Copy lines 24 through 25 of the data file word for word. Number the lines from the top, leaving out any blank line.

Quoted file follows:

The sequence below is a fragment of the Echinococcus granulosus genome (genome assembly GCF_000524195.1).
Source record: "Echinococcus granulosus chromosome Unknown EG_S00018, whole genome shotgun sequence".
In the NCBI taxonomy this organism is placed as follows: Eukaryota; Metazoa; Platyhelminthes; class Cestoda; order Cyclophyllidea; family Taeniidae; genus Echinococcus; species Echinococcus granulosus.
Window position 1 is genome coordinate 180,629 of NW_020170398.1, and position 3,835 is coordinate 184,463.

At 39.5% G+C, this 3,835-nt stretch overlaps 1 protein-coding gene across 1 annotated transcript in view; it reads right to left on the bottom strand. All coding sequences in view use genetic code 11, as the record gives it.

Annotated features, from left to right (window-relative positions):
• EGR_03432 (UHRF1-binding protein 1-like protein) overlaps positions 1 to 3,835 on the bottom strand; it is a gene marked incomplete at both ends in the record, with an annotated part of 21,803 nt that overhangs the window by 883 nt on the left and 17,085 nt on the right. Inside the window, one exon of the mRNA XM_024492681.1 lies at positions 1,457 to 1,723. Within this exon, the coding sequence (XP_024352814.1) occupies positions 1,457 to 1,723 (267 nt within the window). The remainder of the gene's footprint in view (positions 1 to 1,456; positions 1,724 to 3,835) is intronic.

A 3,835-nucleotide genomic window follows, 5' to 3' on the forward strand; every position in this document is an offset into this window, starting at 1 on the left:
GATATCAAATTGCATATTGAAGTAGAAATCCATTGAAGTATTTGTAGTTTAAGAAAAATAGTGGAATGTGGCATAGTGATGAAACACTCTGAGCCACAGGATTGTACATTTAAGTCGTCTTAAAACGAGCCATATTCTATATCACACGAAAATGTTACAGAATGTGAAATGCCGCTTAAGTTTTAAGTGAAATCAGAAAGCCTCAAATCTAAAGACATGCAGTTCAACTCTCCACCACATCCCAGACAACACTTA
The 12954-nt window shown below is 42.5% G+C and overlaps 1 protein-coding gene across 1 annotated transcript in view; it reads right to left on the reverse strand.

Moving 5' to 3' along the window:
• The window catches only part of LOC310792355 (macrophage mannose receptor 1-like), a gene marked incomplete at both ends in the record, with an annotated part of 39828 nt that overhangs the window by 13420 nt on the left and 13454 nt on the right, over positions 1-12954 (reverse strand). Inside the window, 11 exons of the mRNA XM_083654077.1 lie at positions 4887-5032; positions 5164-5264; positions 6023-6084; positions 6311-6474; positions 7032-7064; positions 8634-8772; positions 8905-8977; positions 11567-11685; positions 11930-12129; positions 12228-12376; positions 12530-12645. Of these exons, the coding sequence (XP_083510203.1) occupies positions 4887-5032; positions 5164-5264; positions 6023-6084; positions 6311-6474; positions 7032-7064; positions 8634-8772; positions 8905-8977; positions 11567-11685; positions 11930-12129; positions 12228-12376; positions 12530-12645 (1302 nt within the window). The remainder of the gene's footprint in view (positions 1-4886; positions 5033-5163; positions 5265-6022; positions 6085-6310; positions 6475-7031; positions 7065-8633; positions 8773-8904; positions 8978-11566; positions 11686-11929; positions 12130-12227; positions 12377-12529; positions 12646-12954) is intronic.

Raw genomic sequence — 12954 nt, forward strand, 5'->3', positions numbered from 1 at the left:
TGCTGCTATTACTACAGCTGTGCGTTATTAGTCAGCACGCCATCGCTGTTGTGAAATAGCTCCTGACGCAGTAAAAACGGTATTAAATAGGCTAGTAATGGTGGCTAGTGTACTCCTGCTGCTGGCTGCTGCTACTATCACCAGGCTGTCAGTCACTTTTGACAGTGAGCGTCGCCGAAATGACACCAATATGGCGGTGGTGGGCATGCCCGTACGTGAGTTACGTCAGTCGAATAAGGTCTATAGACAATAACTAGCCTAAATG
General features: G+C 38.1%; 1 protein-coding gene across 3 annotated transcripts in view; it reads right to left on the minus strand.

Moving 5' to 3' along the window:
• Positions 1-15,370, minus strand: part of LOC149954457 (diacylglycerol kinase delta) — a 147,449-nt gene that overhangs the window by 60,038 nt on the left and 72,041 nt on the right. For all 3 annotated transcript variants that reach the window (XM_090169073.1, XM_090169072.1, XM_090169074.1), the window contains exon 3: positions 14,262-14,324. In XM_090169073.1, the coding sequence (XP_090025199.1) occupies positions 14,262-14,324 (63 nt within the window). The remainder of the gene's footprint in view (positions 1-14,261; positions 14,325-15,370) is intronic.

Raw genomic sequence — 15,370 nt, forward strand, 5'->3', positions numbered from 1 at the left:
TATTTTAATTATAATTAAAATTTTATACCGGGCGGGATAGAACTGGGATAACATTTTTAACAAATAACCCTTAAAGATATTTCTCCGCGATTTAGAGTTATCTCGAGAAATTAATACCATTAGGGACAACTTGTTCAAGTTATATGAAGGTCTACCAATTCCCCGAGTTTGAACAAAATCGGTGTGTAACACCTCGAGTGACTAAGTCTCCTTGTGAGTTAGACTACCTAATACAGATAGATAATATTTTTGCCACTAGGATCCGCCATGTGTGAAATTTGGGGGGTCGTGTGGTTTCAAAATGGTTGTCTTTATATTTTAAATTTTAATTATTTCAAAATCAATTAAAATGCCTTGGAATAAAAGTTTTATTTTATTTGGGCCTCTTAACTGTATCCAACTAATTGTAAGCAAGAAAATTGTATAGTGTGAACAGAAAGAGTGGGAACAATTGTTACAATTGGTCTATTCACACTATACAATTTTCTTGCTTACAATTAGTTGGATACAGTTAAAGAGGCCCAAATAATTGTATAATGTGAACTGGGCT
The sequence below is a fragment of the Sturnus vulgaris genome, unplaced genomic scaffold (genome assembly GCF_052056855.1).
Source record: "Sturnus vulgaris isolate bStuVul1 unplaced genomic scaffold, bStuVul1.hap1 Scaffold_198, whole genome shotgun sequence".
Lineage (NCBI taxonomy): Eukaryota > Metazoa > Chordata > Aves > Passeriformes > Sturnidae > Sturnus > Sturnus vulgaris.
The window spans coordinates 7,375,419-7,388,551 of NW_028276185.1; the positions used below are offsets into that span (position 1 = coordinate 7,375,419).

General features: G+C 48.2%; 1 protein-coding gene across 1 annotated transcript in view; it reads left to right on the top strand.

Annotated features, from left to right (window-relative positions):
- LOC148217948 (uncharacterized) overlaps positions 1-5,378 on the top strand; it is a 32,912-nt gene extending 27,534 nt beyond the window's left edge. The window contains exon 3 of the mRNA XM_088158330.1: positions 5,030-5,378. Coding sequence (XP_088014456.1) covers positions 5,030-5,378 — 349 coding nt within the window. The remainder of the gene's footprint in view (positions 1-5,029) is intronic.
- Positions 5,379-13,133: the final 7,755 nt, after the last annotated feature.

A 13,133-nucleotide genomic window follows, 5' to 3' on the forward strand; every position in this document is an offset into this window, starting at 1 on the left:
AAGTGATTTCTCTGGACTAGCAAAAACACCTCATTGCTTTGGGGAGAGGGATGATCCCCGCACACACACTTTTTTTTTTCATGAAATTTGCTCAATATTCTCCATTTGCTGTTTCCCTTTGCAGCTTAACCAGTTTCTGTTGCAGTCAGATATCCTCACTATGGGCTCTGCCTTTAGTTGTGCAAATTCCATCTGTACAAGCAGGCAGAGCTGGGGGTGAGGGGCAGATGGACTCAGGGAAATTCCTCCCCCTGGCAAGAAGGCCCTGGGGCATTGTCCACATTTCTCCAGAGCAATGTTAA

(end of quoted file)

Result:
General features: G+C 48.2%; 1 protein-coding gene across 1 annotated transcript in view; it reads left to right on the top strand.

Annotated features, from left to right (window-relative positions):